Florida State University Pat Thomas Planetarium - Tallahassee
Indian River State College Halstrom Planetarium - Fort Pierce
Miami Science Museum Space Transit Planetarium (watch for their new museum and planetarium opening 2015!)
Santa Fe College Kika Silva Pla Planetarium - Gainesville
Seminole State College Planetarium - Sanford
South Florida Science Museum's Dekelboum Planetarium (formerly known as the Buzz Aldrin Planetarium) - West Palm Beach
St. Petersburg College Planetarium
Tampa Museum of Science and Industry (MOSI) The Saunders Planetarium
University Astronomy Programs
Florida Institute of Technology Astronomy and Astrophysics Group
Florida Atlantic Dept. of Physics
FIU Dept. of Physics (Astronomy) and Dr. James R. Webb's page
University of Central Florida Physics
University of Florida Dept. of Astronomy
(Top of page images from left to right: a private observatory with telescope peeking through the dome in Chiefland Florida, Seminole State College Planetarium SETI Engineer Presentation, Kennedy Space Center Visitor's Complex Floating Celestial Sphere, The Rocket Thrower outside the Orlando Science Center (which has a public observatory) based on a World's Fair Statue, Robinson Observatory at University of Central Florida; all images by Jason W. Higley)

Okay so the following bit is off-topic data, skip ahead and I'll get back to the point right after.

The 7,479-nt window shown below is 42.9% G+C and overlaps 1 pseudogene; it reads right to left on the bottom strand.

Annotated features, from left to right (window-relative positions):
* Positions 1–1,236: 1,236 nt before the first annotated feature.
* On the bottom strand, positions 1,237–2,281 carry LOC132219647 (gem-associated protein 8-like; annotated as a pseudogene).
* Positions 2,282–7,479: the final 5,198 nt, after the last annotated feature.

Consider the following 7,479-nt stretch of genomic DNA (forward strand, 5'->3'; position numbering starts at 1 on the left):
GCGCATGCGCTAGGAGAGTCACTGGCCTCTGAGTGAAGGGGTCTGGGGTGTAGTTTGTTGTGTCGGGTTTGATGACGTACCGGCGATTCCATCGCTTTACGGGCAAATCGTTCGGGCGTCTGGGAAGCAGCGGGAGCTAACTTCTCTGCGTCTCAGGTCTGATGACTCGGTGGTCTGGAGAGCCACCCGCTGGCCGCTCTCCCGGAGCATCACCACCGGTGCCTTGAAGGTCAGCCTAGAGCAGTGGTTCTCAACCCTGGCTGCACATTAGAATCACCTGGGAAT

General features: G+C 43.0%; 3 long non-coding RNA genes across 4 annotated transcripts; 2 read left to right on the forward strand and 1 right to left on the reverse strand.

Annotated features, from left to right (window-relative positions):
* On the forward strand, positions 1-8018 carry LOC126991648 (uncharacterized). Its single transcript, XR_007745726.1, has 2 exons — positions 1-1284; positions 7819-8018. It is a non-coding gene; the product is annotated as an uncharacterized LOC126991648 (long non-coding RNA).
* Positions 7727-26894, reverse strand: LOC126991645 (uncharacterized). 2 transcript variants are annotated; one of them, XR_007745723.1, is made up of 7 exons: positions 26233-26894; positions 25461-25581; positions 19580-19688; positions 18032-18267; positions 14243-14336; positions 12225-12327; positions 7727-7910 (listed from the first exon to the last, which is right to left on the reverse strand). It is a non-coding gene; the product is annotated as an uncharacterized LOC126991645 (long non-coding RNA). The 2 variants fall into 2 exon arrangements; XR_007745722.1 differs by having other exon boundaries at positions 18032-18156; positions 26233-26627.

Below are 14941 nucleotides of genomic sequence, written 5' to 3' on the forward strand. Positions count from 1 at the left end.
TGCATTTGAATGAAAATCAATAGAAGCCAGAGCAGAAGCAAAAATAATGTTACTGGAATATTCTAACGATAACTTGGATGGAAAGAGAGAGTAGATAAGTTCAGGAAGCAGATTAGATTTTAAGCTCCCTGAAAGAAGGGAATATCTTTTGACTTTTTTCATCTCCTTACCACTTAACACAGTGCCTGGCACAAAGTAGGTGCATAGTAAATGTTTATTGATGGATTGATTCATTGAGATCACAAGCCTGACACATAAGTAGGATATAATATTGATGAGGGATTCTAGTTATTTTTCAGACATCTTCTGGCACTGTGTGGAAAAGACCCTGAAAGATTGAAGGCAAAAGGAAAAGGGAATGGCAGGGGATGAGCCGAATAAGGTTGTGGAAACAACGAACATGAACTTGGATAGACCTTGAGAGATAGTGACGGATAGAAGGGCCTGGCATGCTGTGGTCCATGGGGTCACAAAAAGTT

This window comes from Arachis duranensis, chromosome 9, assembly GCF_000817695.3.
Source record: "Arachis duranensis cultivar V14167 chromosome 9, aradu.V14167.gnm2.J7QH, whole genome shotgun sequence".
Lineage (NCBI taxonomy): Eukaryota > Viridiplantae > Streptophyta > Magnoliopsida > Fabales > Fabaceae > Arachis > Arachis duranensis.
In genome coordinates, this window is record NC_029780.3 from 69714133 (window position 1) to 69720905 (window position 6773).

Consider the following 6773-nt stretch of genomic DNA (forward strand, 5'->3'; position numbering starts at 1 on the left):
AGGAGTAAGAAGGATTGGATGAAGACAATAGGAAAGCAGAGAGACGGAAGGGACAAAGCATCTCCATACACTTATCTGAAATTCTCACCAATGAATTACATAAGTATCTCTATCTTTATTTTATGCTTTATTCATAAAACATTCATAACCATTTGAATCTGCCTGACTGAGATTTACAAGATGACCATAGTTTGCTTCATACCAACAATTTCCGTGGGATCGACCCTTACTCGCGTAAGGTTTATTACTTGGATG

Here's the public-accessible 10" refractor telescope at the Orlando Science Center. The operator says that this was Mr. Byers last 10" refractor (the optics were also by him.) There is significant vibration from the surrounding visitor floor (even though they tried to isolate the pier from the gantry.) People can access it on clear Friday and Saturday nights (when visiting the science center with paid admission, however there are sometimes ways to get significant discounts, up to free access.)
Above you can get a sense of how high up the new 1 meter telescope is at Embry Riddell in Daytona, Florida (my estimate being around ~6 stories.) Photo by me on 7 July, 2013.
Notice how the giant telescope pier directly under the dome angles off at the last level of the new Embry Riddell Observatory..
They are installing the windows to the left as of 7 July 2013.
This is the amazing massive pier to isolate the new 1 meter telescope from the building being constructed around it.